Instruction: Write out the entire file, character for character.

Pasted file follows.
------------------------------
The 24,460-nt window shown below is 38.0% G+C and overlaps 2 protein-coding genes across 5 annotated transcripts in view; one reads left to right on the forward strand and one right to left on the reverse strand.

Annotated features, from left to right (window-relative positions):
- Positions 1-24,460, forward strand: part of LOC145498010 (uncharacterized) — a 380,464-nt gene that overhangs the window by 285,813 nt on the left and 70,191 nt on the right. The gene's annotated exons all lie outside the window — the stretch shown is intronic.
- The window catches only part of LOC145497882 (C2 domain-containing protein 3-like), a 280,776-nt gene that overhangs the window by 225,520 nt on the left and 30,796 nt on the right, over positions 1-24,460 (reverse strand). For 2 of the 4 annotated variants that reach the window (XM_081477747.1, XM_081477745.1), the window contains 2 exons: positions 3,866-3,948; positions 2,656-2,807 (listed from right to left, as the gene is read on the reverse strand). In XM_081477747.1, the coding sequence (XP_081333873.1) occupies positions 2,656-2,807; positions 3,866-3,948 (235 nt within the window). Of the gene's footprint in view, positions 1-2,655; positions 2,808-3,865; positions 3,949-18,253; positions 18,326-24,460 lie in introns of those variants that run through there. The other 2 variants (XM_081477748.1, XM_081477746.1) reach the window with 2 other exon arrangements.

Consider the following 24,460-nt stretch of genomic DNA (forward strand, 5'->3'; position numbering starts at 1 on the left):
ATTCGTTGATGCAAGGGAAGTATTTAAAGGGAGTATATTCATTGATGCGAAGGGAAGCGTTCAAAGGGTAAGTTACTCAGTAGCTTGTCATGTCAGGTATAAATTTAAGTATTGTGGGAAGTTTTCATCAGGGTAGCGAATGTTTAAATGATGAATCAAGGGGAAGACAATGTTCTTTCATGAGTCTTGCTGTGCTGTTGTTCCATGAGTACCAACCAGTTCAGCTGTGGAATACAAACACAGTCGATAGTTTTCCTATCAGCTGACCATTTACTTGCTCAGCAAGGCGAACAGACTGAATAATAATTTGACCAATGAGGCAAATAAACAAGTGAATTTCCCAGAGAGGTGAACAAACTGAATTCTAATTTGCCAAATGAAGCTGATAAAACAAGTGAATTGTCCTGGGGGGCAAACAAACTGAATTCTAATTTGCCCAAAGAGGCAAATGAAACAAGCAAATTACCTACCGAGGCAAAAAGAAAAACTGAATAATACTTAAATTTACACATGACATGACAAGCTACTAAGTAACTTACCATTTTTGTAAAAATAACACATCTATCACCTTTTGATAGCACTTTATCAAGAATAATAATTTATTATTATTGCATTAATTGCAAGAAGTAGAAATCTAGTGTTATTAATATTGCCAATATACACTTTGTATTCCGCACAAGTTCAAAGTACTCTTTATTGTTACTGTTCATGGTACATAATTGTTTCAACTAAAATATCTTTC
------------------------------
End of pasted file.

The 24,460-nt window shown below is 38.0% G+C and overlaps 2 protein-coding genes across 5 annotated transcripts in view; one reads left to right on the forward strand and one right to left on the reverse strand.

Annotated features, from left to right (window-relative positions):
- Positions 1-24,460, forward strand: part of LOC145498010 (uncharacterized) — a 380,464-nt gene that overhangs the window by 285,813 nt on the left and 70,191 nt on the right. The gene's annotated exons all lie outside the window — the stretch shown is intronic.
- The window catches only part of LOC145497882 (C2 domain-containing protein 3-like), a 280,776-nt gene that overhangs the window by 225,520 nt on the left and 30,796 nt on the right, over positions 1-24,460 (reverse strand). For 2 of the 4 annotated variants that reach the window (XM_081477747.1, XM_081477745.1), the window contains 2 exons: positions 3,866-3,948; positions 2,656-2,807 (listed from right to left, as the gene is read on the reverse strand). In XM_081477747.1, the coding sequence (XP_081333873.1) occupies positions 2,656-2,807; positions 3,866-3,948 (235 nt within the window). Of the gene's footprint in view, positions 1-2,655; positions 2,808-3,865; positions 3,949-18,253; positions 18,326-24,460 lie in introns of those variants that run through there. The other 2 variants (XM_081477748.1, XM_081477746.1) reach the window with 2 other exon arrangements.

Consider the following 24,460-nt stretch of genomic DNA (forward strand, 5'->3'; position numbering starts at 1 on the left):
ATTCGTTGATGCAAGGGAAGTATTTAAAGGGAGTATATTCATTGATGCGAAGGGAAGCGTTCAAAGGGTAAGTTACTCAGTAGCTTGTCATGTCAGGTATAAATTTAAGTATTGTGGGAAGTTTTCATCAGGGTAGCGAATGTTTAAATGATGAATCAAGGGGAAGACAATGTTCTTTCATGAGTCTTGCTGTGCTGTTGTTCCATGAGTACCAACCAGTTCAGCTGTGGAATACAAACACAGTCGATAGTTTTCCTATCAGCTGACCATTTACTTGCTCAGCAAGGCGAACAGACTGAATAATAATTTGACCAATGAGGCAAATAAACAAGTGAATTTCCCAGAGAGGTGAACAAACTGAATTCTAATTTGCCAAATGAAGCTGATAAAACAAGTGAATTGTCCTGGGGGGCAAACAAACTGAATTCTAATTTGCCCAAAGAGGCAAATGAAACAAGCAAATTACCTACCGAGGCAAAAAGAAAAACTGAATAATACTTAAATTTACACATGACATGACAAGCTACTAAGTAACTTACCATTTTTGTAAAAATAACACATCTATCACCTTTTGATAGCACTTTATCAAGAATAATAATTTATTATTATTGCATTAATTGCAAGAAGTAGAAATCTAGTGTTATTAATATTGCCAATATACACTTTGTATTCCGCACAAGTTCAAAGTACTCTTTATTGTTACTGTTCATGGTACATAATTGTTTCAACTAAAATATCTTTC